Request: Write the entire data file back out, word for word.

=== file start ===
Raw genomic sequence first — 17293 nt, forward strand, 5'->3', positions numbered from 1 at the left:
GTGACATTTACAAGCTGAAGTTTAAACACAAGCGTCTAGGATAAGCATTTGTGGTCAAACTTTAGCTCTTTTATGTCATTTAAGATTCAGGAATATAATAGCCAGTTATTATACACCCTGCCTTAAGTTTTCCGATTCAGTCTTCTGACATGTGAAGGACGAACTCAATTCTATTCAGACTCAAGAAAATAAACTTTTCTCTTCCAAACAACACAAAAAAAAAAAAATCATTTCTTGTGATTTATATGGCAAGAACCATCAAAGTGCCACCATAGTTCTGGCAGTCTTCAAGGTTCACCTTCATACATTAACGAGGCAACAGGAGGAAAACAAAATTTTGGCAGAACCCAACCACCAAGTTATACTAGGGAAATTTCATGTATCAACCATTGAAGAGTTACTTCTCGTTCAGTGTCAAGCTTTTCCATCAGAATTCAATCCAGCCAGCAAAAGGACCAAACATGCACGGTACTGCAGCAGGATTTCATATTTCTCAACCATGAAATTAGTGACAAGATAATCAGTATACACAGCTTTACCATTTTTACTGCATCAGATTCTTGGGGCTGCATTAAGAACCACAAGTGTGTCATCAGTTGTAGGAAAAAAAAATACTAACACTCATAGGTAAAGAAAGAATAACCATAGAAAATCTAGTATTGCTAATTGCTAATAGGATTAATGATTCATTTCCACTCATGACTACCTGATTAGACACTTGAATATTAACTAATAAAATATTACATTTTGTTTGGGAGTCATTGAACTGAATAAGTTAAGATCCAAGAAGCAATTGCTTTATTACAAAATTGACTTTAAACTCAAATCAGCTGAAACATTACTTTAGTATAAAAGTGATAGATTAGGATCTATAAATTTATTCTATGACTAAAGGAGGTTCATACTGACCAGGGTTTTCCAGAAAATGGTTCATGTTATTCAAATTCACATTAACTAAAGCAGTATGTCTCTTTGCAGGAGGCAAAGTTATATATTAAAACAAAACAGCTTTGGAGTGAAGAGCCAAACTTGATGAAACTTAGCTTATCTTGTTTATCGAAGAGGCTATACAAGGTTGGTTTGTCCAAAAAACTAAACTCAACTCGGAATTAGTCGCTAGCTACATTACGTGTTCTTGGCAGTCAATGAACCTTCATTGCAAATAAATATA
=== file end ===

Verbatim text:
Raw genomic sequence first — 17293 nt, forward strand, 5'->3', positions numbered from 1 at the left:
GTGACATTTACAAGCTGAAGTTTAAACACAAGCGTCTAGGATAAGCATTTGTGGTCAAACTTTAGCTCTTTTATGTCATTTAAGATTCAGGAATATAATAGCCAGTTATTATACACCCTGCCTTAAGTTTTCCGATTCAGTCTTCTGACATGTGAAGGACGAACTCAATTCTATTCAGACTCAAGAAAATAAACTTTTCTCTTCCAAACAACACAAAAAAAAAAAAATCATTTCTTGTGATTTATATGGCAAGAACCATCAAAGTGCCACCATAGTTCTGGCAGTCTTCAAGGTTCACCTTCATACATTAACGAGGCAACAGGAGGAAAACAAAATTTTGGCAGAACCCAACCACCAAGTTATACTAGGGAAATTTCATGTATCAACCATTGAAGAGTTACTTCTCGTTCAGTGTCAAGCTTTTCCATCAGAATTCAATCCAGCCAGCAAAAGGACCAAACATGCACGGTACTGCAGCAGGATTTCATATTTCTCAACCATGAAATTAGTGACAAGATAATCAGTATACACAGCTTTACCATTTTTACTGCATCAGATTCTTGGGGCTGCATTAAGAACCACAAGTGTGTCATCAGTTGTAGGAAAAAAAAATACTAACACTCATAGGTAAAGAAAGAATAACCATAGAAAATCTAGTATTGCTAATTGCTAATAGGATTAATGATTCATTTCCACTCATGACTACCTGATTAGACACTTGAATATTAACTAATAAAATATTACATTTTGTTTGGGAGTCATTGAACTGAATAAGTTAAGATCCAAGAAGCAATTGCTTTATTACAAAATTGACTTTAAACTCAAATCAGCTGAAACATTACTTTAGTATAAAAGTGATAGATTAGGATCTATAAATTTATTCTATGACTAAAGGAGGTTCATACTGACCAGGGTTTTCCAGAAAATGGTTCATGTTATTCAAATTCACATTAACTAAAGCAGTATGTCTCTTTGCAGGAGGCAAAGTTATATATTAAAACAAAACAGCTTTGGAGTGAAGAGCCAAACTTGATGAAACTTAGCTTATCTTGTTTATCGAAGAGGCTATACAAGGTTGGTTTGTCCAAAAAACTAAACTCAACTCGGAATTAGTCGCTAGCTACATTACGTGTTCTTGGCAGTCAATGAACCTTCATTGCAAATAAATATA